As far as anchor text goes, why not get a good name for your site or business and get used to the idea that it will be the anchor text, use it for branding, then hope for the proximity of text that accurately describes your site/product/opinion//whatever.

6:14 pm on June 18, 2008 (gmt 0)

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Good one.

URL clustering
/james/bio.html /james/cv.html all poing to /james/index.html as the center of cluster.

Links coming to cluster
Links can come to various pages of this cluster but can be used to strength the real center of the cluster. Homepage get links otherwise as well, so homepage should be the center for most important cluster.

Homepage
It is nothing but the center of the most important cluster.

Long tail
Long tail is a tricky stuff, many hire a group of content writers to create long tail. Sad, long tail is something else, it about normal talks and thus normal searches than professional targeting.

Regards,
Aji

6:21 pm on June 18, 2008 (gmt 0)

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#3

The thing that makes me have to link mainly to the homepage on many focused sites is that 99% of the natural links wind up going there so it's like starting over to link to other pages.

I also find i can rank for 10-15 MONEY words on the home page alone on many of our sites so it's not a huge issue if you have decent link nav...

Why would one consider a page about red and blue widgets to be relevant for blue widgets? Looking at it from the point of view of relevance to the query, does it make sense to return a page about red and blue when the user is looking for blue? Looking at it from the point of conversions, if someone is querying for blue doesn't it make sense to return a page dedicated to blue?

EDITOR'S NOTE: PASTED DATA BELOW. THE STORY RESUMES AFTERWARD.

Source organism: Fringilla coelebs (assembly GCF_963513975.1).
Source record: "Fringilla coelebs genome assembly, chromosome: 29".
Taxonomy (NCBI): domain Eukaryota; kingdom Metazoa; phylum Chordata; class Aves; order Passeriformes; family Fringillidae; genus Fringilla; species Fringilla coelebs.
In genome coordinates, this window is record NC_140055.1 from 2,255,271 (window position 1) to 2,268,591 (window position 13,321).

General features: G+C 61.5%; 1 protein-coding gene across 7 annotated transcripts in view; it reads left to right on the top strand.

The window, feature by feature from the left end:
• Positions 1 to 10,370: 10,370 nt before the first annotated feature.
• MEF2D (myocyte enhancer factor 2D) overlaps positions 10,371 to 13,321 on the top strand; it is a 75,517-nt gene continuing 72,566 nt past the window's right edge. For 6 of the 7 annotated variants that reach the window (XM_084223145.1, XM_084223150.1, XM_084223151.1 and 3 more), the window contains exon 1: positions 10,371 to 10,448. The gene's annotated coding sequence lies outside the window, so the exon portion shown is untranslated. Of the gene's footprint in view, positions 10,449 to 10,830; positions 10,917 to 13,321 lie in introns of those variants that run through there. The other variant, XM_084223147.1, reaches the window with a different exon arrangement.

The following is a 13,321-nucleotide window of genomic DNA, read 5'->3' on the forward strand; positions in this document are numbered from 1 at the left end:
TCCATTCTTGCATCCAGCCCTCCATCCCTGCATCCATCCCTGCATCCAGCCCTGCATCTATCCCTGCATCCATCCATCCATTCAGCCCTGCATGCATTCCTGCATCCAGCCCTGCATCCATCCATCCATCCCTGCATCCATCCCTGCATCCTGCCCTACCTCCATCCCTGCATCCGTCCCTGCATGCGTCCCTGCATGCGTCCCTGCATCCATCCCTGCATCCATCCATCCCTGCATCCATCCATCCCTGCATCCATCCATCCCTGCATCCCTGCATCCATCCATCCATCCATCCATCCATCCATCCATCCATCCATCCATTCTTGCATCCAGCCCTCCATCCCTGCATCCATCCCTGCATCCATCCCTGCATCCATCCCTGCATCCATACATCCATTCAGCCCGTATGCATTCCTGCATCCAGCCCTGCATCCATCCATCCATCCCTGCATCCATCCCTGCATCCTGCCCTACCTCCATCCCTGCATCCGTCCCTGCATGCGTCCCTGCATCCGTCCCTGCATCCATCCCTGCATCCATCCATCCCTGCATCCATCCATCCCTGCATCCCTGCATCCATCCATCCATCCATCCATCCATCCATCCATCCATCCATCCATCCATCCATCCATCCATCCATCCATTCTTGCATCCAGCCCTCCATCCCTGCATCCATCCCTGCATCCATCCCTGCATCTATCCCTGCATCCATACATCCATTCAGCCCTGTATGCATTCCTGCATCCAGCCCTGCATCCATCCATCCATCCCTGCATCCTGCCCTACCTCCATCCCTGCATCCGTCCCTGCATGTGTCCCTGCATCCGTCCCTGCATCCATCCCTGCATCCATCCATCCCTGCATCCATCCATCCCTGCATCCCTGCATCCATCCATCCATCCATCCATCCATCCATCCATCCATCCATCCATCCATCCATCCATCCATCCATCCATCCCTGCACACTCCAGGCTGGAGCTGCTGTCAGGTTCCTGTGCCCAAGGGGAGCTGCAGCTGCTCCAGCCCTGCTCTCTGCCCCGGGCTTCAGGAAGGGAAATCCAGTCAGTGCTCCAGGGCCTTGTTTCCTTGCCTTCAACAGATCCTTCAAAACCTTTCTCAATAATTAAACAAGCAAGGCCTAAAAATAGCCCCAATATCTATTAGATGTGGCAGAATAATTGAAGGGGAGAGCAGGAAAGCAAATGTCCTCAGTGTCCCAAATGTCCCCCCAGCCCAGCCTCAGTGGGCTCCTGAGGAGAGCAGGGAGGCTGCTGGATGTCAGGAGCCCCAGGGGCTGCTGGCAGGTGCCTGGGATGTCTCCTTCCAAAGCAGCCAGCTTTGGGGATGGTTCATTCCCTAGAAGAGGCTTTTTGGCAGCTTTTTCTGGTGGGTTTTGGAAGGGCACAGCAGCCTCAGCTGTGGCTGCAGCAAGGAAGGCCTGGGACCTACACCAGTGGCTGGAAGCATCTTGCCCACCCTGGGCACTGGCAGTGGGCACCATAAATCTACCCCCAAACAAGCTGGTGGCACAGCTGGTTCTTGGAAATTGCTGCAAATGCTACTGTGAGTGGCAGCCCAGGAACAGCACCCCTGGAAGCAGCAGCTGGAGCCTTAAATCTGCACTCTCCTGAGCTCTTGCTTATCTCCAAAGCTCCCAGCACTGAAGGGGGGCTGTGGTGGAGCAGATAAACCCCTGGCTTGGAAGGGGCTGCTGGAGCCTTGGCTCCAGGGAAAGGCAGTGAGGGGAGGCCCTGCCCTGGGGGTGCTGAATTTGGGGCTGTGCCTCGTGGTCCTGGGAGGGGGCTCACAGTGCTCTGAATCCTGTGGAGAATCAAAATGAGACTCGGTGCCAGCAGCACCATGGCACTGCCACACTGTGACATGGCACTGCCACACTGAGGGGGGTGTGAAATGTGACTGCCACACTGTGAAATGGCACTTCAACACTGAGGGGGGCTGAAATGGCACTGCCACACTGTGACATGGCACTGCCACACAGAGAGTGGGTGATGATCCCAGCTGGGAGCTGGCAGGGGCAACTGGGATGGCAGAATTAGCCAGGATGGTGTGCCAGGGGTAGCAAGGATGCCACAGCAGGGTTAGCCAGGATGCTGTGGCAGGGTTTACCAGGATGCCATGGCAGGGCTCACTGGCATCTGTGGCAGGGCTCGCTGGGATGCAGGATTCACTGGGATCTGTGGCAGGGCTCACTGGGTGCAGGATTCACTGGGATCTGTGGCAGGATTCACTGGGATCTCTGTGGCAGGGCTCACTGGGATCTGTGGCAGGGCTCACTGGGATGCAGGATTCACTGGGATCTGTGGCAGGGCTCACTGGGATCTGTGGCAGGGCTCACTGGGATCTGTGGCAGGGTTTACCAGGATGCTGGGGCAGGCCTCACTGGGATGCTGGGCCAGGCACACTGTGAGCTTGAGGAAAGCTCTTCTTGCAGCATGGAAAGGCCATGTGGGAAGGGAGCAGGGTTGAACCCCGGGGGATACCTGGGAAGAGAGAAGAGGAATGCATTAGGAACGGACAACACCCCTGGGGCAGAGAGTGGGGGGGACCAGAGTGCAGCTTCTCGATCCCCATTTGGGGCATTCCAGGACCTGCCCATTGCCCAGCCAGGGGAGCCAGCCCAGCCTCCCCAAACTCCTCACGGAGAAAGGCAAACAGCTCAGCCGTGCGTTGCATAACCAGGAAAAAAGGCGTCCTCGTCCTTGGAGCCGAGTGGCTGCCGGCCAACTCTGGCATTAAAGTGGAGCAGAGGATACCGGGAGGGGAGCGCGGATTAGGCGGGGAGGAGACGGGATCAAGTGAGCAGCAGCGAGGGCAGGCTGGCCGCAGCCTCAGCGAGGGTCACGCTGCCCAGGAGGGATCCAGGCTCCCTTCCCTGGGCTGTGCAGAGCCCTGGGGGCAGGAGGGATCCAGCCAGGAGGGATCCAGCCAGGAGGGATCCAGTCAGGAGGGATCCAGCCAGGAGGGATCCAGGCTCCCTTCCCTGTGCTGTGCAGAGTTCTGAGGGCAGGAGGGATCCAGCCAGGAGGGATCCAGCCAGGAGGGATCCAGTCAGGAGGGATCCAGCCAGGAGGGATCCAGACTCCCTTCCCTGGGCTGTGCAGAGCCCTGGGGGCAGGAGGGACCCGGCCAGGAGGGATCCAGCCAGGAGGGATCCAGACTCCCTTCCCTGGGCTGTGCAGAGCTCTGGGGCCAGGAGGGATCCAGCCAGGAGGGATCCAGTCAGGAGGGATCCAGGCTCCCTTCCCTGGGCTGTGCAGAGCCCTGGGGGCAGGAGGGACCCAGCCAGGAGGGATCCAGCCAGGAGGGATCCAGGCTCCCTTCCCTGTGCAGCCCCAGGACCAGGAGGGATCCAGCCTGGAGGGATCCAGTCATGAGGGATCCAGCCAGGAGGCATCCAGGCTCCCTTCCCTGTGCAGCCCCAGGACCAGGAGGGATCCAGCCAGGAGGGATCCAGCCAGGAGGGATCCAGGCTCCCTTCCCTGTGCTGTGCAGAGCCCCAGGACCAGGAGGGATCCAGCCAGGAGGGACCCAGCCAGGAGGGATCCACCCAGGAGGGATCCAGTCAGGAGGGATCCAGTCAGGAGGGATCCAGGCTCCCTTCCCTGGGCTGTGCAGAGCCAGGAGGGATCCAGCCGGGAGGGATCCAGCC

This may or may not hold true. If I sell widgets. Cheap widgets, buy widgets, best widgets, cool widgets, etc all apply to the same page. I find it hard to believe that all natural links would say the same thing AND it would be totally unnatural to dedicate a page to cheap widgets and cheapest widgets.

7:51 pm on June 18, 2008 (gmt 0)

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It matter on which domain you are promoting, if the domain has trust then so do the subpages and any junk will do.

Get a load of trust to the index page, then if you really want you can point anchor at the internals. This usually works. If you have trouble with internals ranking on page 2 only then you need some more juice to the overall domain or even the internal pages.

11:14 pm on June 18, 2008 (gmt 0)

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I was just thinking recently, "hey I need to post on WW about this topic": we have 9 country-specific domains, .nl, es, .fr etc. On the page footer of each page on all the site mirrors we have links to the root domain of each country mirror, "CA ¦ DE ¦ ES ¦ FR ¦ IT ¦ NL ¦ PL ¦ UK ¦ US". Now, would it be a benefit to program those links so they point to the exact URI of the page where they reside, as opposed to just the global domain on every page?

Such as, if you are on MyDomain.FR/products/, would it be an advantage to have it's footer links pointing to MyDomain.FR/products/ instead of simply MyDomain.FR. A simple thing to code but potentially huge in it's results.

11:53 pm on June 18, 2008 (gmt 0)

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1. Anchor text should match the page it's linking to.

technically i learned, that the keyword in the title of the referring page should be matching the landing page key:

Source title: Blue widgets and red widgets

link: red widgets

target: Red widgets are not green

and now, build your rings :)

P!

8:59 am on June 19, 2008 (gmt 0)

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1. Anchor text should match the page it's linking to.
If the anchor says red widgets, particularly for a page meant to convert for red widgets, it should have the phrase red widgets on the page.

I agree with pontifex its not just that it should have the phrase on the page. If you want it to be really powerful the page being pointed to should have the phrase in its title.